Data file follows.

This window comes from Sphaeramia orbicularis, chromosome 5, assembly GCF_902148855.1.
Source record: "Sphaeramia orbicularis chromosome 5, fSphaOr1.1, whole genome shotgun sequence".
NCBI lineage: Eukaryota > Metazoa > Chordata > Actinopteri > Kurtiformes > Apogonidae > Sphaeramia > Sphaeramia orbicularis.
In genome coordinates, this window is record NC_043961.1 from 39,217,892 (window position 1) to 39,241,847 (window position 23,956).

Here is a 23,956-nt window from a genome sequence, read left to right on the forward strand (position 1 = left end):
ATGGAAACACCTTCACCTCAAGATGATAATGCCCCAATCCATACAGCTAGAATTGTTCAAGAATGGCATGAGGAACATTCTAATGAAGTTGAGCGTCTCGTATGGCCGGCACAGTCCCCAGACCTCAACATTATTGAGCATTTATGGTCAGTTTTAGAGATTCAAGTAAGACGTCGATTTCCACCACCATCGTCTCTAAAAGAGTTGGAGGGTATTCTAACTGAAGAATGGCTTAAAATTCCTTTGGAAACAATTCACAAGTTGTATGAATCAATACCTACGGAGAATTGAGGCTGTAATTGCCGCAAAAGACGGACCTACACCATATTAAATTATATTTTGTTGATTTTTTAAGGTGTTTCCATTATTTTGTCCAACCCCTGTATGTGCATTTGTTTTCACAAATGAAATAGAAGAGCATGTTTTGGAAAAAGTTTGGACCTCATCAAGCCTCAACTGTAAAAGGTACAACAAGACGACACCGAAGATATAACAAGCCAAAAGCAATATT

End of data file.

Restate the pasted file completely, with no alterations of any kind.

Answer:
This window comes from Sphaeramia orbicularis, chromosome 5, assembly GCF_902148855.1.
Source record: "Sphaeramia orbicularis chromosome 5, fSphaOr1.1, whole genome shotgun sequence".
NCBI lineage: Eukaryota > Metazoa > Chordata > Actinopteri > Kurtiformes > Apogonidae > Sphaeramia > Sphaeramia orbicularis.
In genome coordinates, this window is record NC_043961.1 from 39,217,892 (window position 1) to 39,241,847 (window position 23,956).

Here is a 23,956-nt window from a genome sequence, read left to right on the forward strand (position 1 = left end):
ATGGAAACACCTTCACCTCAAGATGATAATGCCCCAATCCATACAGCTAGAATTGTTCAAGAATGGCATGAGGAACATTCTAATGAAGTTGAGCGTCTCGTATGGCCGGCACAGTCCCCAGACCTCAACATTATTGAGCATTTATGGTCAGTTTTAGAGATTCAAGTAAGACGTCGATTTCCACCACCATCGTCTCTAAAAGAGTTGGAGGGTATTCTAACTGAAGAATGGCTTAAAATTCCTTTGGAAACAATTCACAAGTTGTATGAATCAATACCTACGGAGAATTGAGGCTGTAATTGCCGCAAAAGACGGACCTACACCATATTAAATTATATTTTGTTGATTTTTTAAGGTGTTTCCATTATTTTGTCCAACCCCTGTATGTGCATTTGTTTTCACAAATGAAATAGAAGAGCATGTTTTGGAAAAAGTTTGGACCTCATCAAGCCTCAACTGTAAAAGGTACAACAAGACGACACCGAAGATATAACAAGCCAAAAGCAATATT